The opportunity doesn’t lie in trying to expose global conspiracies or uncover mass illusions being played out behind the scenes designed to shape our perception in a way that we participate in creating it from a passive state, it lies rather in our ability to transform our way of thinking and devote our attention to what will remedy it as a solution. When we engage people in the reality of the conspiracies themselves, where they can clearly imagine them and form an emotional response to them, we actually help to co-create it at the collective level. Whatever we dwell in with emotional intensity, we use our mind to create as our experience. Whatever illusion we expose at the corporate and government level will simply be replaced by another one because the illusion isn’t the problem, it’s our reliance on these agencies to lead us and provide basic necessities that’s the problem. Until we change this, new problems will be created to replace the old ones that have been resolved.

As natural and global crisis arise, we’re instructed to separate from each other even more than we currently are, and to be afraid of contact and even suspicious of others, and though this seems to be a good idea in terms of preventing it from spreading, the mental anxiety and depression created through isolation due to intense fear, becomes far worse than the virus itself. People are now being trained to “police each other”. It brings out the worst in people and promotes selfish and drastic behaviors of taking far more than you need while others go without because of it. It appeals to our poor character while isolating us even further from the only real hope we have, and that’s each other.

With the term “social distancing” becoming a buzz word and the paranoia it creates encouraged, the “real problem” is being promoted and proliferating. The only obvious opportunity in this whole situation for all of us is to use it instead to begin building community by cultivating our sense of compassion for others and extending ourselves to help each other in whatever way we can. Many of us live next door to people, sometimes for years, that we don’t even know and haven’t even met or talked to at any length. We go on walks through the park and barely make eye contact with anyone, or even extend a friendly “hi”. Many sit with their family and friends while completely ignoring them and choosing instead to surf their cellphones with a blank look on their face.

Many are spending their time in “quarantine” to mindlessly surf the internet reading every article or watching every video they can find on the coronavirus and the conspiracies obviously associated with it, sending themselves into an even deeper state of depression and mass hysteria by cultivating a sense of hopelessness. One of the interesting things about people is that you don’t have to actually put forth the effort to brainwash them, all you have to do is provide the means for them to brainwash themselves. Their suffering is self-inflicted, and all of their mental anguish is self-administered.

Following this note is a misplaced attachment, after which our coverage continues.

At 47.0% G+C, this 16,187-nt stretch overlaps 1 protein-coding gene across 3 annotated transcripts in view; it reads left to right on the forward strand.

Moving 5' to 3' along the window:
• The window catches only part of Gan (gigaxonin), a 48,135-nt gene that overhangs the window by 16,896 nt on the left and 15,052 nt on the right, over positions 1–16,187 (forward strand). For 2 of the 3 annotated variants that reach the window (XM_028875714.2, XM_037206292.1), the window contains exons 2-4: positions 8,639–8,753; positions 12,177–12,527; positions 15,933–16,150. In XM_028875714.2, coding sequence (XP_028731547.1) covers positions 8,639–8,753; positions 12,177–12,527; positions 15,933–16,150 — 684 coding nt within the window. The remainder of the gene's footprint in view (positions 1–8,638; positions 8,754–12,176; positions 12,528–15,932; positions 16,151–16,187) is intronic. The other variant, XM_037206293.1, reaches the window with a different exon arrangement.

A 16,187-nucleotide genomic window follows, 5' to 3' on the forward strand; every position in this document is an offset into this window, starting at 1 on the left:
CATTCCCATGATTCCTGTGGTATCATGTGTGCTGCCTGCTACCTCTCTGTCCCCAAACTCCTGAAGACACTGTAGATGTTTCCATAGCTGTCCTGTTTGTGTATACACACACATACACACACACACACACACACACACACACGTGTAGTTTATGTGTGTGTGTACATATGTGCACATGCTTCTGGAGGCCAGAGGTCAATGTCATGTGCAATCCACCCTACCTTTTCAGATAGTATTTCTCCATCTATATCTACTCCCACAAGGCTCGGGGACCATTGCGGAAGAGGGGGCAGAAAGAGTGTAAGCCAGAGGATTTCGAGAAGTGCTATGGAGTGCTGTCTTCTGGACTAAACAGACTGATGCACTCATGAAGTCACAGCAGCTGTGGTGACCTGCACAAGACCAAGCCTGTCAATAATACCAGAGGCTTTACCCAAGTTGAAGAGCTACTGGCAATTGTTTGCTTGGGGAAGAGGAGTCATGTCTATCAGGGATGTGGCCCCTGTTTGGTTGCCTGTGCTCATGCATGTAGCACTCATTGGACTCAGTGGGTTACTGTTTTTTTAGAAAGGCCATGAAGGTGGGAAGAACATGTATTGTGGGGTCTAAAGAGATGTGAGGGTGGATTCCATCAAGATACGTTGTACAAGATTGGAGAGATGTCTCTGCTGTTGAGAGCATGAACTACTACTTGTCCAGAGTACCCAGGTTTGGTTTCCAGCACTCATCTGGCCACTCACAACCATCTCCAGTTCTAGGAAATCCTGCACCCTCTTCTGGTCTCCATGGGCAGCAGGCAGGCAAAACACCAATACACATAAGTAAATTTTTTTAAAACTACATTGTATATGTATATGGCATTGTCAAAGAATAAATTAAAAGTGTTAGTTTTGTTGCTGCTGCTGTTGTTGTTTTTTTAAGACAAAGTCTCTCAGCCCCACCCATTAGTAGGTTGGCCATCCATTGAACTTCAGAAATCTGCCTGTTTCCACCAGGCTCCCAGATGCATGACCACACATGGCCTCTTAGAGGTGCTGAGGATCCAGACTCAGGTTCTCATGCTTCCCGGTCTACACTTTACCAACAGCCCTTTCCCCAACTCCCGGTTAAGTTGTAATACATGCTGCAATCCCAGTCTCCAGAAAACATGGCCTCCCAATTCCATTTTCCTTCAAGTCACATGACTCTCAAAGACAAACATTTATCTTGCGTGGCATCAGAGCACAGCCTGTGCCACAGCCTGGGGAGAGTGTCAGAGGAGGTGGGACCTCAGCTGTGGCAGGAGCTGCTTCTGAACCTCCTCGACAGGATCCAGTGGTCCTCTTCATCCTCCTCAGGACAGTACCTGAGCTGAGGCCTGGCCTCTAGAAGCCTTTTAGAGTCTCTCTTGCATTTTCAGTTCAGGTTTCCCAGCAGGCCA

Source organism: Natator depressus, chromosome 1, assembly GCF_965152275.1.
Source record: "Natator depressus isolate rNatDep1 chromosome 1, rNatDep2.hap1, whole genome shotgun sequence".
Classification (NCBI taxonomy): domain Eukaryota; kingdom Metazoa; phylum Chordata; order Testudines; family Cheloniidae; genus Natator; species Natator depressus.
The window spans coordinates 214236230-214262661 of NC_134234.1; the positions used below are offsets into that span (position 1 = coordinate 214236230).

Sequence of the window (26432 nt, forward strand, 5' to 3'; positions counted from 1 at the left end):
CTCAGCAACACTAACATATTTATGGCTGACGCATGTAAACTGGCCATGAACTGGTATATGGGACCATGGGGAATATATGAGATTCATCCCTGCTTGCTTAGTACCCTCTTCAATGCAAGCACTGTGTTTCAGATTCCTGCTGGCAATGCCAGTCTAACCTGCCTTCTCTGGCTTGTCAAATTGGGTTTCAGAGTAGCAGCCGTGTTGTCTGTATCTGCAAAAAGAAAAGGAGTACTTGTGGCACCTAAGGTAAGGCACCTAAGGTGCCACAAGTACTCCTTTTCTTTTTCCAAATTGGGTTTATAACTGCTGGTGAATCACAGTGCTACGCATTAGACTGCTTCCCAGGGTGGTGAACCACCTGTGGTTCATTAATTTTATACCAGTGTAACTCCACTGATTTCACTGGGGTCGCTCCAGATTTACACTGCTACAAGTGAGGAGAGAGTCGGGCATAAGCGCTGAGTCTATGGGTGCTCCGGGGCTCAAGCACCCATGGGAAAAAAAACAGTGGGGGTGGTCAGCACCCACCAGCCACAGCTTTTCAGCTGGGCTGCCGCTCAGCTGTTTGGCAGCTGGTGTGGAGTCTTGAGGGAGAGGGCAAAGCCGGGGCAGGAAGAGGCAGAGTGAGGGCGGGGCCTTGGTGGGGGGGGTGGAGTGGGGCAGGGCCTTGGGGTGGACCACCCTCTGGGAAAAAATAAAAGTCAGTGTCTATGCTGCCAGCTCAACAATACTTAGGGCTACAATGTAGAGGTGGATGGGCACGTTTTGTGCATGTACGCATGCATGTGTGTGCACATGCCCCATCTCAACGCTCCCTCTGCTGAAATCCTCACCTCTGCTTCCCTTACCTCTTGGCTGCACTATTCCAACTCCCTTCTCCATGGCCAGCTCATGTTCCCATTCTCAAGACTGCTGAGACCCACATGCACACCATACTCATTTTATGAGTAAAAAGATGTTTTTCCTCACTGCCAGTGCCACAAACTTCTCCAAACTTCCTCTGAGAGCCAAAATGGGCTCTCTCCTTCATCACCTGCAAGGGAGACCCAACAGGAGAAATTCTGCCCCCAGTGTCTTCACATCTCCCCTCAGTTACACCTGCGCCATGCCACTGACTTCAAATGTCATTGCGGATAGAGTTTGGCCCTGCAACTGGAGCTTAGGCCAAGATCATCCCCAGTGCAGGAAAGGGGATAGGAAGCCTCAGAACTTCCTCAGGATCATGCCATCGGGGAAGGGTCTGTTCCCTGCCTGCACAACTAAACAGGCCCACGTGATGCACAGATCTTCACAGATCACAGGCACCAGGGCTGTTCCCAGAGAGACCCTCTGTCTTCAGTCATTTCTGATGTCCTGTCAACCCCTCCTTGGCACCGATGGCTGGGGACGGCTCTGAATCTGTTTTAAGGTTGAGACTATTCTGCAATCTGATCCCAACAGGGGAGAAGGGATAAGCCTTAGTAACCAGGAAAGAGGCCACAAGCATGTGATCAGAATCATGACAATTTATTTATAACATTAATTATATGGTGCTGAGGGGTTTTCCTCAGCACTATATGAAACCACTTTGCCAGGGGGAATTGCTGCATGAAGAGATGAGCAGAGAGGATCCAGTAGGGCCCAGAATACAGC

What would happen if instead we decided to see this as a wake-up call and an opportunity for making the changes that are so drastically needed in the world? What if we decided instead to reach out to our neighbors and the very people present all around us in our community and ask them if they’re doing okay? Ask them if they need anything, and let them know that if they do, we’ll help them? Or just talk with them and become acquainted with them? If there’s an elderly person that we know lives alone, check on them to make sure they’re doing alright or to see if they need a friendly smile or to just talk. We don’t have to come into direct contact, we can stand a few feet away, talk to them from our yard or the sidewalk. We can put a note on their door or the windshield of their car letting them know who we are and that we’re here to help if they need anything, and give them our name and phone number. Let them know that if they’re just feeling lonely and want to talk, that’s ok too. If someone is ill in some way, prepare them a meal and leave it on their doorstep while ringing their doorbell.

Instead of pulling even further apart or becoming even more isolated because of this, why don’t we see it as the means for becoming even more connected and learning how to work together to build community? Get back to the old-fashioned idea of neighbors helping neighbors? It used to be that if someone in the community was sick the women got together and tended to them, and everyone chipped in to help them with their chores until they were recovered. In situations like this the effects produced are far greater than the disease itself. We tend to feed the problem instead of remedying it with a meaningful solution. There’s only power in numbers, and when we come together for a common cause we are powerful beyond measure. When a small group of people come together with a common purpose and form community by working together as a cohesive unit, great changes come about that nurture our soul and bring back a deep feeling of hope. Hope in the fact that we’re not alone. There’s nothing more gratifying than feeling a productive part of something greater than ourselves. In this way, we begin healing at the collective level through a single act, that’s then followed by another, and another, and another . . . .

Dr. Linda Gadbois

Linda holds a doctorate in Spiritual Sciences, and a Bachelor's in Clinical Hypnotherapy, along with numerous specialty certifications. She's a professional educator and Mentor, and offers a wide variety of Mentoring and Consulting Services, along with professional training programs. Some of her specialties include Personal Transformation, Self-Mastery, Spiritual Sciences, Transpersonal Psychology, and Integrative Mind-Body Medicine. For more info visit our Personal and Professional Services pages in the top menu bar of this site, or email us at: info@drlindagadbois.com